The human rights discourse over the past five decades has produced a gradual elaboration and expansion of the initial list of rights enumerated in the 1948 Universal Declaration. The European jurist Karel Vasak has provided one framework for describing this process with his notion of "three generations of human rights."33

The first generation pertains to civil and political rights--those rights as found in Articles 2-21 of the Universal Declaration that address questions of liberty: the right to life, freedom of thought, expression, conscience, religion, and movement; the right to freedom of peaceful assembly and association; the security of person; freedom from slavery, torture, and cruel or degrading punishment; the right to own property; the right to full equality and fair treatment before the law. These rights generally reflect the philosophical doctrines of liberal political theory which place primacy on the individual and seek to limit the powers of a minimalist state.

The second generation pertains to economic, social, and cultural rights--those rights concerned with issues of equality that are promulgated in Articles 22-27 of the Universal Declaration and more specifically in the International Covenant on Economic, Social, and Cultural Rights of 1966: the right to social security; the right to work and to protection against unemployment; the right to rest and leisure; the right to a standard of living adequate for health and well-being of self and family; the right to education; the right to protection of one's scientific, literary, and artistic production. While some theorists consider such rights as inseparable from rights relating to basic freedoms, others do not regard economic, social, and cultural rights as fundamental because they demand positive duties on the part of governments rather than straightforward duties of restraint.

The third generation pertains to the area of collective or solidarity rights. This category of rights was adumbrated in general terms in Article 28 of the Universal Declaration which declared: "Everyone is entitled to a social and international order in which the rights set forth in the Declaration can be fully realized." At present, third generation rights include the following: the right to political, economic, social, and cultural self-determination; the right to economic and social development; the right to participate in and benefit from the "common heritage of mankind"--for example, the resources of earth and space; and scientific, technical, and other products of human progress; the right to peace; the right to a vital and healthy environment; the right to humanitarian assistance in times of emergency. Such collective rights reflect the idea that political, economic, and social rights are indivisible and are each integral aspects of development. They also imply a need for new forms of international collaboration.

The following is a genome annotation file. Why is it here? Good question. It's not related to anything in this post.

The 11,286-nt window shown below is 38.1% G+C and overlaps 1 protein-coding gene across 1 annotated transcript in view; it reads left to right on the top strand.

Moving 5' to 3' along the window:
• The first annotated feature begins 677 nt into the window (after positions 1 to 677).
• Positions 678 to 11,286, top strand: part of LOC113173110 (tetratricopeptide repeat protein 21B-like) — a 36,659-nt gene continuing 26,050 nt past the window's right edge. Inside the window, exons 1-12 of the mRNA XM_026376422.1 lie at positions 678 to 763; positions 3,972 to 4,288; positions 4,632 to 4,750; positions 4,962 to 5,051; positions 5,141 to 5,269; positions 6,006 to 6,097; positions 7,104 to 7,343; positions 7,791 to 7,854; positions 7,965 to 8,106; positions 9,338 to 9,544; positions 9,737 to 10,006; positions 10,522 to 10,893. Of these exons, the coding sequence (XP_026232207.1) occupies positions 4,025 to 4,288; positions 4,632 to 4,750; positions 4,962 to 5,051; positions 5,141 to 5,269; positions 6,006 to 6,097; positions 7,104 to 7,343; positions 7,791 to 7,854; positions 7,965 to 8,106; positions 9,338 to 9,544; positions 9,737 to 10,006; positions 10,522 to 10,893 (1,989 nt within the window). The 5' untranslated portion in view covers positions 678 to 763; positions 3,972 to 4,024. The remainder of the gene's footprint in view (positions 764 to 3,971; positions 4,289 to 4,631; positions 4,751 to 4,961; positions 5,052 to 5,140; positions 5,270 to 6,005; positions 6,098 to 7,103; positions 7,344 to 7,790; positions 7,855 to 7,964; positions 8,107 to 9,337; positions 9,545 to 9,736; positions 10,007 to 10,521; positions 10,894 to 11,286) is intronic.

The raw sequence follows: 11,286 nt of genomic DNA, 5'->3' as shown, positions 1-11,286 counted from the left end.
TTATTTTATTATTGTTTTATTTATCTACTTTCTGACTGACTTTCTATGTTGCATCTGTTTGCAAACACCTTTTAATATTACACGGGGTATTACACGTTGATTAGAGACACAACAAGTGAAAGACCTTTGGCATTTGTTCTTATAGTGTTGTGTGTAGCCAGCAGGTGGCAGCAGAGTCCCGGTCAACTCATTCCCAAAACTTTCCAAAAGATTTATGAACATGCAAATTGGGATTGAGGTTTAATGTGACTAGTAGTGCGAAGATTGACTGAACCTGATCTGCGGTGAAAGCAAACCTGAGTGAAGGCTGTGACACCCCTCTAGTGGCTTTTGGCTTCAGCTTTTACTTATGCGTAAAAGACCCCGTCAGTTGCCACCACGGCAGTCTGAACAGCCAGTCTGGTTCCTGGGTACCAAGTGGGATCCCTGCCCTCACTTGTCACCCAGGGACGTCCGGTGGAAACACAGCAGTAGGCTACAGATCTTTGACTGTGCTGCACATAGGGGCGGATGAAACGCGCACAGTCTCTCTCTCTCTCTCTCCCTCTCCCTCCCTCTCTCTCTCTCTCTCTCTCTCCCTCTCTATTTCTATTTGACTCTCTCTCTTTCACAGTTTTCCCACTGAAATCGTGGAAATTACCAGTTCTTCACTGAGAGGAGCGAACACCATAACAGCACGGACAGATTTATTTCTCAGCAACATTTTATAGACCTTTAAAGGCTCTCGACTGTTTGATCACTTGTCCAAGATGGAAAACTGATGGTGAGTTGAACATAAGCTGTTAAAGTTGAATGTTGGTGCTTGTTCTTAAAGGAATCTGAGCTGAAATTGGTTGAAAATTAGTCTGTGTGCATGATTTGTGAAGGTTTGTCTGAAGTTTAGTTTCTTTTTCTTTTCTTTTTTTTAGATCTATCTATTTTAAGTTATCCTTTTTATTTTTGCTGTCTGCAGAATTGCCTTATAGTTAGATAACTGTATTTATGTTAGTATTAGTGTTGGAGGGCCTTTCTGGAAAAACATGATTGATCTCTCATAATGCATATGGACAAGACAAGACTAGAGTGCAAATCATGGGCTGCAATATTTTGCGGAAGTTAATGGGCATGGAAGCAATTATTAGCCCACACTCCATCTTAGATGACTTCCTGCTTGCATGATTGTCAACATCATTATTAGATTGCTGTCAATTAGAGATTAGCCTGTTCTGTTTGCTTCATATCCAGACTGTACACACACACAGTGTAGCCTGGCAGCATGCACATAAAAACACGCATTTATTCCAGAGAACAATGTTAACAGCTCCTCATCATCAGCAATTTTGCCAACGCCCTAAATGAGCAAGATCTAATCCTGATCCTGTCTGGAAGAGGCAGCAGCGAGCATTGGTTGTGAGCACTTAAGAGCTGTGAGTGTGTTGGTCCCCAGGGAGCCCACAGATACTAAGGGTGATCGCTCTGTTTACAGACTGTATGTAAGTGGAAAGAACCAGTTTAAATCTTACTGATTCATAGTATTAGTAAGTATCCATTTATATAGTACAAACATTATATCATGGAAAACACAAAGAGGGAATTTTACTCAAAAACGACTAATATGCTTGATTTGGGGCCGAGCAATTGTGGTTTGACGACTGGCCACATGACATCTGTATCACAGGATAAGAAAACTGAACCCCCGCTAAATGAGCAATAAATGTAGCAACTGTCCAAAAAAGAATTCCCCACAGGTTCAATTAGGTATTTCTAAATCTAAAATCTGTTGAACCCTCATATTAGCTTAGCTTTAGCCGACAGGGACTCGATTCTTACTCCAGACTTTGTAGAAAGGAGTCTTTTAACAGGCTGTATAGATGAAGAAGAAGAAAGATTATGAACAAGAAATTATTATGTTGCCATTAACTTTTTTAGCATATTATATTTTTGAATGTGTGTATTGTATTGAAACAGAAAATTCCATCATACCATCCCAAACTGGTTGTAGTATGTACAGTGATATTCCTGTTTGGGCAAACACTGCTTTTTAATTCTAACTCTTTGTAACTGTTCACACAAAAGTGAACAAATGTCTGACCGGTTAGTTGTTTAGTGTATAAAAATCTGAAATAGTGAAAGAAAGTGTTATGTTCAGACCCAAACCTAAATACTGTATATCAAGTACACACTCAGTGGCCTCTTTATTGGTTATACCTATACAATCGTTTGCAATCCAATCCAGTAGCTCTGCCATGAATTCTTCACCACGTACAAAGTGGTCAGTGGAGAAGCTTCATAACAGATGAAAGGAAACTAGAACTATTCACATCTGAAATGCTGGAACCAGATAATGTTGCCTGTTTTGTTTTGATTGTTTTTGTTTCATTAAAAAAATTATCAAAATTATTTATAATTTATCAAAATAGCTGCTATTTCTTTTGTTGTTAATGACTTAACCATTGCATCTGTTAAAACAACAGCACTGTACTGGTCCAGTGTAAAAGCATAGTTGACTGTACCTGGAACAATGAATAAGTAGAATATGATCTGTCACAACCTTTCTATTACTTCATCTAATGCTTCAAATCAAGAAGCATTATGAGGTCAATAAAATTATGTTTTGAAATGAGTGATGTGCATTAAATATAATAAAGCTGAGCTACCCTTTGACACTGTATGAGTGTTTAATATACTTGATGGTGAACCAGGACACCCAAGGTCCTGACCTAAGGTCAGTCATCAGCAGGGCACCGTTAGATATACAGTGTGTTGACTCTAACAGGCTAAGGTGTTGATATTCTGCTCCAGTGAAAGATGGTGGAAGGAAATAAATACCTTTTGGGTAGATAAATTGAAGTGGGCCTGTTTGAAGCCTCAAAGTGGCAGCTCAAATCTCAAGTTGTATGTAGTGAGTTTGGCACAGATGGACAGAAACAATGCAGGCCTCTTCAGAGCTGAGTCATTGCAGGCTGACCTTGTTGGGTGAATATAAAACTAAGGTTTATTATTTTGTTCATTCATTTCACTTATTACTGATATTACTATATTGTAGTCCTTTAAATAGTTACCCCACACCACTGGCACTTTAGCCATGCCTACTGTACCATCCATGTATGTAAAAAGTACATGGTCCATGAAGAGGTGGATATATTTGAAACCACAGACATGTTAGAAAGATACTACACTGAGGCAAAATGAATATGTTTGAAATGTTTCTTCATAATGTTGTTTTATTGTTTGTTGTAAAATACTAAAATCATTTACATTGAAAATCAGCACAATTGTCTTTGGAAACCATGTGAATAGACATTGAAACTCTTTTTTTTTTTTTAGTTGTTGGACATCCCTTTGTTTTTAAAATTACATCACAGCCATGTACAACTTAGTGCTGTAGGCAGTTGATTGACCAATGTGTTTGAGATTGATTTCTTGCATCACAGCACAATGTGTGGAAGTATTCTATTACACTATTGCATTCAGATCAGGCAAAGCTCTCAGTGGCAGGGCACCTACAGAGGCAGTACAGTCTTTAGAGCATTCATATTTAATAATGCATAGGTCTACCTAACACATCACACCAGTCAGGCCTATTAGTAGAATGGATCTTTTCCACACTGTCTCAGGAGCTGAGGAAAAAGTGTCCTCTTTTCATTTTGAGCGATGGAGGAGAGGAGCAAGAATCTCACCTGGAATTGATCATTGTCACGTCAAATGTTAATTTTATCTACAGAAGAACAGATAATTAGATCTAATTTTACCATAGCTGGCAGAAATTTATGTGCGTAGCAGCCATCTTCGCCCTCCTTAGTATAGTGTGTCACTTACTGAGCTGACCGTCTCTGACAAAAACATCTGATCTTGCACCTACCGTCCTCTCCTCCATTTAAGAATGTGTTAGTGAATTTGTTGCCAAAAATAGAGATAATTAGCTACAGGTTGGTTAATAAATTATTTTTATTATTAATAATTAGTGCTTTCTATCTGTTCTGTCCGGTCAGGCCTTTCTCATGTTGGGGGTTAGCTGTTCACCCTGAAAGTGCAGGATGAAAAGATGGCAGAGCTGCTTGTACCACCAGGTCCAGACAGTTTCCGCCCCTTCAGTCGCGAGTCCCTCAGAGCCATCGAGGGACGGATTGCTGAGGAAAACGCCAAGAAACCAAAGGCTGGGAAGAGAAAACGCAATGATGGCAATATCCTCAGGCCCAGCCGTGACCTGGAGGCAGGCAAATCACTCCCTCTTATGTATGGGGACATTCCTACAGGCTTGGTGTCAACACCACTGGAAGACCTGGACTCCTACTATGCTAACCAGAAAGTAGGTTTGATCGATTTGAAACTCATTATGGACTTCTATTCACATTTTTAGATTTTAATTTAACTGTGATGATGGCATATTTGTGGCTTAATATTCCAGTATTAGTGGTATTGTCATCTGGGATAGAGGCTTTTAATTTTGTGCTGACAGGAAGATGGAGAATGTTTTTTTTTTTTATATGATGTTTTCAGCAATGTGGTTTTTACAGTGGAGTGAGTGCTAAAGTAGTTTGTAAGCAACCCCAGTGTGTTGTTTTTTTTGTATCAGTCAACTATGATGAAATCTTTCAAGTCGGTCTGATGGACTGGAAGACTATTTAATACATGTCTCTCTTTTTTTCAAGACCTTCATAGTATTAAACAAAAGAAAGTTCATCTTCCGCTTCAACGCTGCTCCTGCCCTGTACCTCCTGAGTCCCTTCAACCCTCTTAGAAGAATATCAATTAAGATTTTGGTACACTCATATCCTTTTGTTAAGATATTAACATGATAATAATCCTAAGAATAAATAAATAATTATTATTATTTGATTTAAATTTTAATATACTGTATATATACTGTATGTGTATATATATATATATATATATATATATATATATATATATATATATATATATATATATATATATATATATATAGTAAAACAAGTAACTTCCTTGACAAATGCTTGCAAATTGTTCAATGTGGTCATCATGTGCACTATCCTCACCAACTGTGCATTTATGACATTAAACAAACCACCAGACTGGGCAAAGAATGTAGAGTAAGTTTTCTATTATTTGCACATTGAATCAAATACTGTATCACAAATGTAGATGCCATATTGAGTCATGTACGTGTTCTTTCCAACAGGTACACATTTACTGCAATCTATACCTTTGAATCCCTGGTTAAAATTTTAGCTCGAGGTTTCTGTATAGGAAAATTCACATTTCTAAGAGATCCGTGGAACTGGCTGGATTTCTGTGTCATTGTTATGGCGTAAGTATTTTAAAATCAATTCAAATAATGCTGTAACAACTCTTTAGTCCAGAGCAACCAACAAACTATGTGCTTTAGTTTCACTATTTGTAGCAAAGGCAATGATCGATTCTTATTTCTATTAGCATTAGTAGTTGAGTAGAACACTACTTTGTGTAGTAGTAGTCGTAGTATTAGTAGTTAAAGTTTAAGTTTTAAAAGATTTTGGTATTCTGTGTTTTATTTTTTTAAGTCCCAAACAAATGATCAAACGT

These "three generations" of rights represent the varying perspectives of Western and non-Western countries, of developed and developing societies, and of democratic and non-democratic regimes. They reflect underlying tensions between those who place primacy on the rights of the individual versus those of the community. In many respects, the task of understanding the foundations of human rights and of developing and applying human rights standards is just beginning.

In a very real sense the international human rights regime is the fruit of an ongoing process of moral dialogue among diverse nations and peoples. More than establishing normative standards, the human rights discourse provides a mechanism for people of divergent convictions to learn about each other, resolve particular disagreements, and arrive at new understandings of what is possible for human beings. This cross-cultural enterprise, as evidenced by the increasing interaction among governments and organizations of civil society, has gradually given rise to a new ethos of human solidarity and collective responsibility. It has led to the adoption of new legal instruments that explicitly address the rights of women, children, and racial and religious minorities. Yet, if this global dialogue is to produce a "compelling core of shared values" and a further refined set of universally accepted moral norms, the "cooperative search for truth," as the philosopher Jurgen Habermas calls it, must be intensified.34 The establishment of peaceful and progressive patterns of living throughout the world will inevitably depend upon an open and sincere consultative process among all peoples. In the words of Bahá'u'lláh, Founder of the Bahá'í Faith, "No welfare and no well-being can be attained except through consultation."35